Author Topic: Imalent MS18: An unconventional review on its ergonomics and adaptation  (Read 2877 times)

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Offline whiteheat

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There is no doubt about it this torch (flashlight for those who practice US English) delivers a ferocious amount of illumination – at least for short while.  I will not focus on the illuminatory abilities or light functions here as many other reviews have covered that area a plenty.  What I will look at here will be the rationale for the torch and its useability.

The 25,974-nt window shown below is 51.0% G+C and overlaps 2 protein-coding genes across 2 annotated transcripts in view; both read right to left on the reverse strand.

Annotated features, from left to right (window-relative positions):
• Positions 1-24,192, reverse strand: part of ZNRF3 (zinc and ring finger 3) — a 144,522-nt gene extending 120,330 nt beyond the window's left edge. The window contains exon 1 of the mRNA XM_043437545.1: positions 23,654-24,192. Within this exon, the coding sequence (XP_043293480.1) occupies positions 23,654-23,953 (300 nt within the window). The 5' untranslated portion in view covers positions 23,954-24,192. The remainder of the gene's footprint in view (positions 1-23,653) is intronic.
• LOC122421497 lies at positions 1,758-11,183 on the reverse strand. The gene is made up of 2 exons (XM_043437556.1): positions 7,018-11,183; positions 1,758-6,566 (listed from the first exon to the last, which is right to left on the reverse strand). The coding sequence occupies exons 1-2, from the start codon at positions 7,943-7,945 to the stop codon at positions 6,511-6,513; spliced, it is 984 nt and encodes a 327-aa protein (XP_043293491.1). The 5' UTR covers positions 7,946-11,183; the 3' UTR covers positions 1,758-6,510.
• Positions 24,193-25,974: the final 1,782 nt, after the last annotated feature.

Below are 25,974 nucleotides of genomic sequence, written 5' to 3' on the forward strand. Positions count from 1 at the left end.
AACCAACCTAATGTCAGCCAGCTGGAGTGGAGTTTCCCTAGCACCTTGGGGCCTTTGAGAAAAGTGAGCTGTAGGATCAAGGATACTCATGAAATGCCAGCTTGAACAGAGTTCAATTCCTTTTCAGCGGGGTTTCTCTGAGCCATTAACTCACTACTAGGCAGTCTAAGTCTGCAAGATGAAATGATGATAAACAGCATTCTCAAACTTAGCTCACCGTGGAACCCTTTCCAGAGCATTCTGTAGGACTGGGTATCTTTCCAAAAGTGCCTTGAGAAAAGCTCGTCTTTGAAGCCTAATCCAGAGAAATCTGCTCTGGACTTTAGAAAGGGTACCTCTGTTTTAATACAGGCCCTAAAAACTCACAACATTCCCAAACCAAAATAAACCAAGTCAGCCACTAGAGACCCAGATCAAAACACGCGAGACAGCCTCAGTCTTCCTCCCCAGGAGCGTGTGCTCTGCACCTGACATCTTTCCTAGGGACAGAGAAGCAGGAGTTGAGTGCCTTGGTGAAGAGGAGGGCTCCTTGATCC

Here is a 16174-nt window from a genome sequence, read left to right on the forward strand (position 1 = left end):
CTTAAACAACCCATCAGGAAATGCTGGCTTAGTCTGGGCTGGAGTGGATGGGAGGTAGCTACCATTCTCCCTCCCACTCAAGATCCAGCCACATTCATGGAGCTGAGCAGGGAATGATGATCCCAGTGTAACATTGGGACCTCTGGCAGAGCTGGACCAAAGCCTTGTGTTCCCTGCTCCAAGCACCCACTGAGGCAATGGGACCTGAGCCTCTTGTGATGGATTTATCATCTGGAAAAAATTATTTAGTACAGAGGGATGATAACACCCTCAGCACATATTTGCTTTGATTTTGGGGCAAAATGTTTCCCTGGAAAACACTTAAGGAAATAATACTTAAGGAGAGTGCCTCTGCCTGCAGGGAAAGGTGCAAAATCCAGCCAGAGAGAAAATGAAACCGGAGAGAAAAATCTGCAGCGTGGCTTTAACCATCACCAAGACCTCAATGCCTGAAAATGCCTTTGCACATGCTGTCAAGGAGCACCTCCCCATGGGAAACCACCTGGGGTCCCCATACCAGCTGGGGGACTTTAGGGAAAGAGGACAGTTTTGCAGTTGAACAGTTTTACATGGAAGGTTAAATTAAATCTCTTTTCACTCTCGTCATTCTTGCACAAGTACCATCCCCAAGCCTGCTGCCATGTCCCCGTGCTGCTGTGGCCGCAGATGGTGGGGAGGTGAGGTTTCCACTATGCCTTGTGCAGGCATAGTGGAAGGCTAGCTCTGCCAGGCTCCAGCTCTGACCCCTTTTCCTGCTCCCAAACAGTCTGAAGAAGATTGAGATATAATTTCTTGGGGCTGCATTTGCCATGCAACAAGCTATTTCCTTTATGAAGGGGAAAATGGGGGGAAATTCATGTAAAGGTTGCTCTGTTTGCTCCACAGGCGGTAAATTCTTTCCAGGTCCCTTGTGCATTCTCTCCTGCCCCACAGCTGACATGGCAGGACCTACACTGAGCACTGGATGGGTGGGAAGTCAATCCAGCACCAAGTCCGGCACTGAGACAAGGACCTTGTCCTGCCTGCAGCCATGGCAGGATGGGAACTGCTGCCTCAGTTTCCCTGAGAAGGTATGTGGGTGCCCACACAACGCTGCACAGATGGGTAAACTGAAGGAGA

Just at the end of last week, I became the fortuitous owner of an Imalent MS18 torch.  I say fortuitous because I got an example that had been claimed to have been used just once to test it its abilities, off of eBay.  I only paid $380 AU dollars for what is virtually a brand new item.  I had wanted this torch to be able to use it on a high lumen mode, 10K lumens for example.  I could get this level of brightness from other less costly torches, but I would not get the same length of time at that brightness level from other torches.  Of course, having the supposed ability to go to 100K lumens is the universally propagated selling point of this torch and I was not immune to pull of that particular feature.  Let’s face it, 100K lumens is an incredibly intense amount of light, which other reviews have shown and covered well enough.  So, I thought I could use this torch in the same way anybody would use any other stock standard torch.  Oh how wrong I was.